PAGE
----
A Closer Look at Hip Fracture Surgery

hip fracture

Hip fracture surgery is a surgical treatment that can repair a broken hip after an injury. This article will discuss what a hip fracture surgery involves so that you can know what to expect. 

What is a hip fracture?

Hip fractures are common injuries that can cause a great deal of pain after a serious fall or accident. They most frequently occur among older adults who are more likely to suffer from conditions like osteoporosis that lead to weaker bones. While older adults and those with osteoporosis are the most likely to experience hip fractures, young people can also suffer hip fractures from accidents or sports injuries.

Some people can even suffer stress fractures if they are involved in high-impact or athletic activities that put repetitive strain on the bone structures in the hip.

The hip is composed of a ball and socket joint that normally allows smooth movements. The ball of the joint is the femoral head that sits in the socket, or the acetabulum in the pelvis. After a bad fall or in an accident, different parts of the femoral head and neck can break. Most hip fractures occur at the femoral neck or further down in the intertrochanteric region, which forms the bony extension of the femur. Very occasionally, the femoral head itself can break.

When one of these areas of the hip suffers a fracture, there is typically severe, acute pain in the groin, hip, or upper thigh area. Most people are not able to put weight on the affected leg and struggle to move around.

To diagnose a hip fracture, an orthopaedic specialist will typically first examine the injured hip for signs of bruising, swelling, or other damage to the leg. The specialist will also likely order an X-ray of the injured hip to identify the exact location of the fracture. In some cases, they may also order an MRI or CT scan to evaluate any damage to surrounding soft tissue or smaller fractures.

If you suspect that you’ve suffered a hip fracture, it’s important to seek medical care right away to avoid further injury or complication. 

hip fracture

What does hip fracture surgery involve?

Because of the severe pain and debilitation a hip fracture often involves, surgical treatment is often required to repair a fractured hip. For best results, patients who can medically undergo surgery should do so as soon as possible to avoid further complications and repair the damaged bone.

Hip fracture surgery can take several different forms depending on the location and severity of the break. The most common surgical treatments include 

Repair with screws and plates

To repair a hip fracture, an orthopaedic surgeon will often secure the fractured bone in its original place with pins or screws to allow the bone to heal and to prevent further fracturing or dislocation of the ball from the socket. In the case of an intertrochanteric fracture, the surgeon may include a hip compression screw and an additional side plate that extends down the side of the femur to further secure the hip in place.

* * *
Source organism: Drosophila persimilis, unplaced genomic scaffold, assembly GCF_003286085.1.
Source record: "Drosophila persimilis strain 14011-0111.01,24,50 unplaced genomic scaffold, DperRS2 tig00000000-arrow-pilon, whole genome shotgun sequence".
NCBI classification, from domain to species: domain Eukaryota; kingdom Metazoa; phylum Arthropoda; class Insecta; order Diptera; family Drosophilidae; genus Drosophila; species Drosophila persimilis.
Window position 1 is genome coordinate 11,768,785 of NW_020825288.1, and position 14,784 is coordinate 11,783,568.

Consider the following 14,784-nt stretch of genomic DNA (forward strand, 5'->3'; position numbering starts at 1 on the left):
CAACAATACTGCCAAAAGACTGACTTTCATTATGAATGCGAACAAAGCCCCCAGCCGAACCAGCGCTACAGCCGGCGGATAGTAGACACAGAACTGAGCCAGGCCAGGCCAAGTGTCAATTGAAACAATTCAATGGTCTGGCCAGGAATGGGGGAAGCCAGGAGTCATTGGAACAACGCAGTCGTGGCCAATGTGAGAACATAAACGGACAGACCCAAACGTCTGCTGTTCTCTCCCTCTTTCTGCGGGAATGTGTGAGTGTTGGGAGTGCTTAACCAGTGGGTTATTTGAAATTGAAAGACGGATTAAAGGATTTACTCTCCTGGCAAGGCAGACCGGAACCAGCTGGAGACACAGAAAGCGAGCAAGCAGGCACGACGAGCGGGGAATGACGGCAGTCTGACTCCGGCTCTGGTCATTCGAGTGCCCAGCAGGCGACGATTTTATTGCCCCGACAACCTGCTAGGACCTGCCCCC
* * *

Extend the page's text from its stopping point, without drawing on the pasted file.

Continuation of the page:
Partial or total hip replacement

If the fracture affects the integrity of the joint, a partial or total hip replacement may be necessary. During a hip replacement, the original ball and socket of the hip joint are replaced with artificial components to restore normal functioning of the hip. In some cases, particularly among the elderly or those with other conditions, a partial hip replacement is recommended. In this procedure, only the ball of the hip joint is removed and replaced, not the socket in the pelvis.

An orthopaedic surgeon will determine which procedure or treatment is the best fit for you based on your individual case.

What does recovery from hip fracture surgery look like?

Recovery from hip surgery often involves a period of rehabilitation to restore mobility and functioning of the hip. A doctor may prescribe pain medications to help manage post-surgical pain or recommend non-steroidal anti-inflammatory pain medication. Physical therapy exercises are often also recommended to help stretch and strengthen the affected hip.

Total recovery time depends on the location and severity of the hip fracture and the type of surgery undergone. The nature of recovery also depends on the condition of the patient. Older patients may require more extensive rehabilitation or assistance, as well as those who have suffered additional injuries during the fall or accident. 

Hip fracture surgery at Midwest Orthopaedic Consultants

Hip fractures can be painful and can lead to serious complications if not promptly treated. Our team of orthopaedic specialists and surgeons are prepared to offer high-quality care to help you or a loved one recover from a debilitating hip fracture.

Book an appointment with us today!


Only a doctor can tell you if you have this ailment. This is for informational purposes and should not be used in lieu of a doctor’s opinion.